North Indian states rapidly running out of water: Govt study

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Results of CGWB study in 14,243 wells

A study by the Central Ground Water Board has revealed that India’s Ganga-Yamuna plain is rapidly running out of ground water.

Despite isolated cases like that of Chennai and Bangalore, the study also revealed that other areas of the country, including the east and the south, are better placed as far as ground water depletion is concerned.

The study involved 14,243 wells across the country, whose water levels were monitored for 11 years, from 2008 to 2018.

The 2018 water level was then compared to the average of the previous ten years.

The study found that out of the 14,243 wells studied all over India, 52% saw a decline in their water levels in 2018. The change in water level was calculated by comparing the 2018 water level with the average level seen in the preceding ten years.

48% of the wells in the study saw an increase in their water levels.

NORTHERN TROUBLES

However, there was a clear pattern visible as far as different regions were concerned.

The biggest cause of worry was North India, particularly the Upper Ganga-Yamuna Plain.

States in this region saw very sharp, and alarming, declines in their well-water levels.

Punjab led from the front, with a whopping 84% of the wells showing declines in 2018.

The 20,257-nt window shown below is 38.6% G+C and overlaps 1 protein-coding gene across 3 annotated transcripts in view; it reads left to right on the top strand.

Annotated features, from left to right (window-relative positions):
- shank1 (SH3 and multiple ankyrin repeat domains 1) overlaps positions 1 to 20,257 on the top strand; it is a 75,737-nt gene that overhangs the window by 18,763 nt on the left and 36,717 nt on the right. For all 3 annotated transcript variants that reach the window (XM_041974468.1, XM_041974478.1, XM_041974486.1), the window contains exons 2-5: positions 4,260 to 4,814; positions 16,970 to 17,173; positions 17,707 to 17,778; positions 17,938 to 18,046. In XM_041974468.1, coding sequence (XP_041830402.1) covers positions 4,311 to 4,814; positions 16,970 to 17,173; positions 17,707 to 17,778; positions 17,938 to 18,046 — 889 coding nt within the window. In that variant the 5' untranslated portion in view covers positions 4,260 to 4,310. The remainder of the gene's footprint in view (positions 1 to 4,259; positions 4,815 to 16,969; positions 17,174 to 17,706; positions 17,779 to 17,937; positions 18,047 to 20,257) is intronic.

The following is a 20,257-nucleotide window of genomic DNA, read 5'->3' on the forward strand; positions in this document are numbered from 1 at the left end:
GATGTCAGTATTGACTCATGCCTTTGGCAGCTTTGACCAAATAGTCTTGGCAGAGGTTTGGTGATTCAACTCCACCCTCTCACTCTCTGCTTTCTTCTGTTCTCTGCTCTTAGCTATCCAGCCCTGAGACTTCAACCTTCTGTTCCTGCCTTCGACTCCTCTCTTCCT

It was followed by Uttar Pradesh at 83%, Jammu & Kashmir at 81%, Chandigarh at 78%, Himachal Pradesh and Delhi at 76% and Haryana at 75% and Uttarakhand at 71%.

In fact, all the states located in the Upper Ganga plains showed water-level declines in over 70% of the well, while none of the other states outside the Upper Ganga plains reported declines in more than 60% of the wells.

Out of the 1,501 wells studied in the eight Upper Ganga Plain states, 1,203 (80%) wells showed declines in their water levels in 2018.

For all the other states put together, only 48.7% of the wells showed declines, while 50.9% showed higher water levels.

STRONG MONSOON

The numbers are despite the fact that 2018 saw stronger than usual monsoon rains, particularly in the western and eastern parts of India. In Kerala, for example, heavy rains caused the biggest floods in a century.

Not surprisingly, therefore, western Indian states showed healthy levels of ground water.

Goa reported an increase in the water levels of 71% of the wells studied, while Bengal and Jharkhand reported 66%, Assam 64%, Odisha 61% and Karnataka 59%.

The rapid decline in ground water levels in the Upper Ganga Plains is attributed to the predominance of irrigated farmlands in the area.

Punjab, Haryana and Western Uttar Pradesh, in particular, produce a large part of India’s grains, and farmers in these states depend heavily on ground water for irrigating their crops.

However, with water levels dropping fast, it remains to be seen how sustainable agricultural production is in these states.

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